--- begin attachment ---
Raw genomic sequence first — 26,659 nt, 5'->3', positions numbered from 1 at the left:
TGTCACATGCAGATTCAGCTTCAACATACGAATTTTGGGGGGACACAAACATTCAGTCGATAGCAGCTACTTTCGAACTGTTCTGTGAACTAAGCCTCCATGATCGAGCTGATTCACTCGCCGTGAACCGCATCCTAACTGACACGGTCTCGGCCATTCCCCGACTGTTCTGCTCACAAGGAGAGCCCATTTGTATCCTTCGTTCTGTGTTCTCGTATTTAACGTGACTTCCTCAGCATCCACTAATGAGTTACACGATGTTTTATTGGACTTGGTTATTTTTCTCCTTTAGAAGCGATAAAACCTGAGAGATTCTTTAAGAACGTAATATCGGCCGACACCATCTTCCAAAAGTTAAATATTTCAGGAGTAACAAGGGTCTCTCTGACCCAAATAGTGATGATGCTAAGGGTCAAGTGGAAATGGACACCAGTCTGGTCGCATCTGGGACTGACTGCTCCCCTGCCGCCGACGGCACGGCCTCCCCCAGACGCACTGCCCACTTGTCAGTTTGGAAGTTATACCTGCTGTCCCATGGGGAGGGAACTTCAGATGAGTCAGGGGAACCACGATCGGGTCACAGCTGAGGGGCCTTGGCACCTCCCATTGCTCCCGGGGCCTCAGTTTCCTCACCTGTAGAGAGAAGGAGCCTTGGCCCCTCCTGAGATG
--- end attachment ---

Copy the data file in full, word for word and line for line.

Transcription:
Raw genomic sequence first — 26,659 nt, 5'->3', positions numbered from 1 at the left:
TGTCACATGCAGATTCAGCTTCAACATACGAATTTTGGGGGGACACAAACATTCAGTCGATAGCAGCTACTTTCGAACTGTTCTGTGAACTAAGCCTCCATGATCGAGCTGATTCACTCGCCGTGAACCGCATCCTAACTGACACGGTCTCGGCCATTCCCCGACTGTTCTGCTCACAAGGAGAGCCCATTTGTATCCTTCGTTCTGTGTTCTCGTATTTAACGTGACTTCCTCAGCATCCACTAATGAGTTACACGATGTTTTATTGGACTTGGTTATTTTTCTCCTTTAGAAGCGATAAAACCTGAGAGATTCTTTAAGAACGTAATATCGGCCGACACCATCTTCCAAAAGTTAAATATTTCAGGAGTAACAAGGGTCTCTCTGACCCAAATAGTGATGATGCTAAGGGTCAAGTGGAAATGGACACCAGTCTGGTCGCATCTGGGACTGACTGCTCCCCTGCCGCCGACGGCACGGCCTCCCCCAGACGCACTGCCCACTTGTCAGTTTGGAAGTTATACCTGCTGTCCCATGGGGAGGGAACTTCAGATGAGTCAGGGGAACCACGATCGGGTCACAGCTGAGGGGCCTTGGCACCTCCCATTGCTCCCGGGGCCTCAGTTTCCTCACCTGTAGAGAGAAGGAGCCTTGGCCCCTCCTGAGATG